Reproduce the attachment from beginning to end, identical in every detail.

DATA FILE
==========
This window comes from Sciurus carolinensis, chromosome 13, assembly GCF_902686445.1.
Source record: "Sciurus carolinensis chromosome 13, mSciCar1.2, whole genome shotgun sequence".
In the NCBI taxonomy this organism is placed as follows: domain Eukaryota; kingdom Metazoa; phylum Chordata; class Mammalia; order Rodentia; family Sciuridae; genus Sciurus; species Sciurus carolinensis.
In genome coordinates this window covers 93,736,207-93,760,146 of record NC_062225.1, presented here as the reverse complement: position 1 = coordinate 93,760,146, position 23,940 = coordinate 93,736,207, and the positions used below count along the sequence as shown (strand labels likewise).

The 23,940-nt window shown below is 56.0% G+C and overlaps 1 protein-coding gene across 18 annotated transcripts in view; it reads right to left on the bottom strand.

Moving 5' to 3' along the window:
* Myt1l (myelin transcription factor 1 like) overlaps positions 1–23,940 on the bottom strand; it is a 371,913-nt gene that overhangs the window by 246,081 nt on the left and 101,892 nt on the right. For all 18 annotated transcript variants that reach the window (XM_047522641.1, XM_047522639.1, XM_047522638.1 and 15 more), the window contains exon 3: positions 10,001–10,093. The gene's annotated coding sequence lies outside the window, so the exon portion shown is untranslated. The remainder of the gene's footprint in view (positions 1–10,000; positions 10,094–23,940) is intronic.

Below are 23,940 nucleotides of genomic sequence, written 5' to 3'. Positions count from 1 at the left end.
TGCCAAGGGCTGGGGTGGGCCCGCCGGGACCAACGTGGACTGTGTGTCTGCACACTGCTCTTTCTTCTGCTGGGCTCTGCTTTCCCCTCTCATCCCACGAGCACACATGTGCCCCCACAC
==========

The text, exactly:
This window comes from Sciurus carolinensis, chromosome 13, assembly GCF_902686445.1.
Source record: "Sciurus carolinensis chromosome 13, mSciCar1.2, whole genome shotgun sequence".
In the NCBI taxonomy this organism is placed as follows: domain Eukaryota; kingdom Metazoa; phylum Chordata; class Mammalia; order Rodentia; family Sciuridae; genus Sciurus; species Sciurus carolinensis.
In genome coordinates this window covers 93,736,207-93,760,146 of record NC_062225.1, presented here as the reverse complement: position 1 = coordinate 93,760,146, position 23,940 = coordinate 93,736,207, and the positions used below count along the sequence as shown (strand labels likewise).

The 23,940-nt window shown below is 56.0% G+C and overlaps 1 protein-coding gene across 18 annotated transcripts in view; it reads right to left on the bottom strand.

Moving 5' to 3' along the window:
* Myt1l (myelin transcription factor 1 like) overlaps positions 1–23,940 on the bottom strand; it is a 371,913-nt gene that overhangs the window by 246,081 nt on the left and 101,892 nt on the right. For all 18 annotated transcript variants that reach the window (XM_047522641.1, XM_047522639.1, XM_047522638.1 and 15 more), the window contains exon 3: positions 10,001–10,093. The gene's annotated coding sequence lies outside the window, so the exon portion shown is untranslated. The remainder of the gene's footprint in view (positions 1–10,000; positions 10,094–23,940) is intronic.

Below are 23,940 nucleotides of genomic sequence, written 5' to 3'. Positions count from 1 at the left end.
TGCCAAGGGCTGGGGTGGGCCCGCCGGGACCAACGTGGACTGTGTGTCTGCACACTGCTCTTTCTTCTGCTGGGCTCTGCTTTCCCCTCTCATCCCACGAGCACACATGTGCCCCCACAC